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NBA coach Popovich issues emotional statement on death of George Floyd

Video Credit: Reuters - Sports - Duration: 02:47s - Published
NBA coach Popovich issues emotional statement on death of George Floyd

NBA coach Popovich issues emotional statement on death of George Floyd

San Antonio Spurs coach Gregg Popovich issues emotional statement about the death of George Floyd, saying the "country is in trouble"

SHOWS: INTERNET (JUNE 6, 2020) (SPURS VIA TWITTER - Broadcaster and Digital: NO ARCHIVE.

NO RESALE) 1.

(SOUNDBITE)(English) SAN ANTONIO SPURS HEAD COACH GREGG POPOVICH SPEAKING IN VIDEO POSTED TO SPURS TWITTER PAGE, SAYING: "It's almost in a strange counter-intuitive sort of way, the best teaching moment of this most recent tragedy, I think was the look on the officer's face...for white people to see how nonchalant, how casual, how just everyday going about his job, so much so that he could just put his left hand in his pocket, wriggle his knee around a little bit to teach this person some sort of a lesson, and it was his right and his duty to do it in his mind...I don't know...I think I'm just embarrassed as a white person to know that that could happen, to actually watch a lynching.

You know we've all seen books and you look in books and you see black people hanging off of trees, and you are amazed that we just saw it again, I never thought I'd see that with my own eyes, in real time." 2.

(SOUNDBITE)(English) SAN ANTONIO SPURS HEAD COACH GREGG POPOVICH SPEAKING IN VIDEO POSTED TO SPURS TWITTER PAGE, SAYING: "It's important that we as white people, because I think nothing's gonna happen, we have to do it, black people have been shouldering this burden for 400 years, the only reason this nation has made the progress it has because the persistance and patience and effort of black people, you know the history of our nation from the very beginning, in many ways was a lie, and we continue to this day, mostly black and brown people that make that lie be truth, that it's no longer a lie and those rights and privileges are enjoyed by people of color just like we enjoy them.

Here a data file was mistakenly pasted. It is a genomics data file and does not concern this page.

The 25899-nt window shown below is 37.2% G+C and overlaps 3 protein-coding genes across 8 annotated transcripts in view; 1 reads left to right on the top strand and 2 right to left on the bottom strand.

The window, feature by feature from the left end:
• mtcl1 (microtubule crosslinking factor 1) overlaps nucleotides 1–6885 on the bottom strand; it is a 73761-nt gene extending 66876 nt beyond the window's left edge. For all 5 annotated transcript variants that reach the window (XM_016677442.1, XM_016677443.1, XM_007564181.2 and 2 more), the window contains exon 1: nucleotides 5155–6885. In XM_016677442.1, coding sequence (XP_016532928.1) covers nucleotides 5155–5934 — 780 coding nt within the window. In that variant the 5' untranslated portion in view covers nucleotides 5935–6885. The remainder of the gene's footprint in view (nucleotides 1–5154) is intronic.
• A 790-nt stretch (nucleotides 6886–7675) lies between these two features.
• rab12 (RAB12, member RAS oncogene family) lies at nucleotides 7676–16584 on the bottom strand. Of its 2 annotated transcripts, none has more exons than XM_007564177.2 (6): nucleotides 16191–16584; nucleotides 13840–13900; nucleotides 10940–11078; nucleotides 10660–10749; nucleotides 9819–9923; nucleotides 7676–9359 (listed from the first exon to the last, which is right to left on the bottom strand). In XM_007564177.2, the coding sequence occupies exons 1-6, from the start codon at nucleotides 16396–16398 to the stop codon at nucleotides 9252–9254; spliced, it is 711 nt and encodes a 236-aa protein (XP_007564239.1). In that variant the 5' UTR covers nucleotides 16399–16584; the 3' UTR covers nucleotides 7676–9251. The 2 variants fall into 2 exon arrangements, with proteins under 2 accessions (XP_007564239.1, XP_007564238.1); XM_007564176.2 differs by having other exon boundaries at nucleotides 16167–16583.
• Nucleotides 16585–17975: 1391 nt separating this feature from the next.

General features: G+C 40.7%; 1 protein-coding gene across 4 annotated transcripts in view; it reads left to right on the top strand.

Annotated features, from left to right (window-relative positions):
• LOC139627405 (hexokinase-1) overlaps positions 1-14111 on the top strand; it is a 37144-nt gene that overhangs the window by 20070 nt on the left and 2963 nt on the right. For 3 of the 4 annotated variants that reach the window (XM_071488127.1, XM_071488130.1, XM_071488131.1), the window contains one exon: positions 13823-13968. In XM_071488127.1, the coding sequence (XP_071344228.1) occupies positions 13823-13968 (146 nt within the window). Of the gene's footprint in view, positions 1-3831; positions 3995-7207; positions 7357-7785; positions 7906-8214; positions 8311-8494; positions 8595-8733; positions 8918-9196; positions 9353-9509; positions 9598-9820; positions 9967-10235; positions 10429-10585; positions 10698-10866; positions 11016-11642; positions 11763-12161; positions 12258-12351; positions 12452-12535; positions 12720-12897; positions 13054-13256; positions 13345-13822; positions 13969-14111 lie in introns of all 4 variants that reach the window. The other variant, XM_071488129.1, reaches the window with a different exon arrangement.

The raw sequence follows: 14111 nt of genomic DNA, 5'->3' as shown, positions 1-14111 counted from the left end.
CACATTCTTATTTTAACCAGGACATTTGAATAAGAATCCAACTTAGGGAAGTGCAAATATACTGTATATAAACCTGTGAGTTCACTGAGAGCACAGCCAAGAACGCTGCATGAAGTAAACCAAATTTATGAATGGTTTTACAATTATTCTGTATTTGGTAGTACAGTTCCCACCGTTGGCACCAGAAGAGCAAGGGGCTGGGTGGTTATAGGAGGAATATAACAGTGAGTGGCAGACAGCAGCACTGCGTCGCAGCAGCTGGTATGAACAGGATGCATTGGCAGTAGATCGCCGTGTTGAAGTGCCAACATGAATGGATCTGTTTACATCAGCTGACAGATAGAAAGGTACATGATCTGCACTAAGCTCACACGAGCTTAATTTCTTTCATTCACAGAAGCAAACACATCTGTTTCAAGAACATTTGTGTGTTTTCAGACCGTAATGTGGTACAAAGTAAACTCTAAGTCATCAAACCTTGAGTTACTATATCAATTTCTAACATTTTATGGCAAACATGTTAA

So it's gotta be us, in my opinion, that speak truth to power and call it out no matter what the consequences, we have to speak, we have to not let anything go.

It's just a situation that is just very similar to me, it's like the gun arguments, what's it gonna take?

Two more black people with knees on their necks?

I don't think so.

I don't think that's gonna happen.

How many more Sandy Hooks do we have to have?

It's easy for people to let things go, because it doesn't involve them.

It's like the neighborhood where you know there's a dangerous corner, and you know that something's gonna happen one day and no one does anything and then a young kid gets killed and a stop sign goes up, well without getting too political, we got a lot of stop signs that need to go up, quickly, because our country is in trouble, and the basic reason is race." STORY: San Antonio Spurs coach Gregg Popovich on Saturday (June 6) issued an emotional statement about the death of George Floyd, saying the "country is in trouble" and that he is "embarrassed as a white person" to know that a black man can be still be "lynched".

Floyd's death in Minneapolis last month after Derek Chauvin, a white police officer, placed a knee on his neck for nearly nine minutes, triggered outrage, protests and civil unrest across the United States.

Chauvin has been charged with second-degree murder.

"In a strange, counter-intuitive sort of way, the best teaching moment of this most recent tragedy ... was the look on the officer's face," Popovich said in a stirring video posted by Spurs on Twitter.

"For white people to see how nonchalant, how casual, how just everyday-going-about-his job, so much so that he could just put his left hand in his pocket, wriggle his knee around a little bit to teach this person some sort of a lesson ... and that it was his right and his duty to do it, in his mind.

"I think I'm just embarrassed as a white person to know that that can happen.

To actually watch a lynching.

"I never thought I'd see that with my own eyes, in real time." Popovich, 71, called on white people to raise their voices, speak truth to power "no matter what the consequences" and not let things lie.

"Black people have been shouldering this burden for 400 years," he said.

"The only reason this nation has made the progress it has is because of the persistence, patience and effort of black people.

"What's it going to take?

Two more black people with knees in their necks?

I don't think so, I don't think that's going to happen.

"Our country is in trouble.

And the basic reason is race." (Production: Stef Haskins and David Grip)




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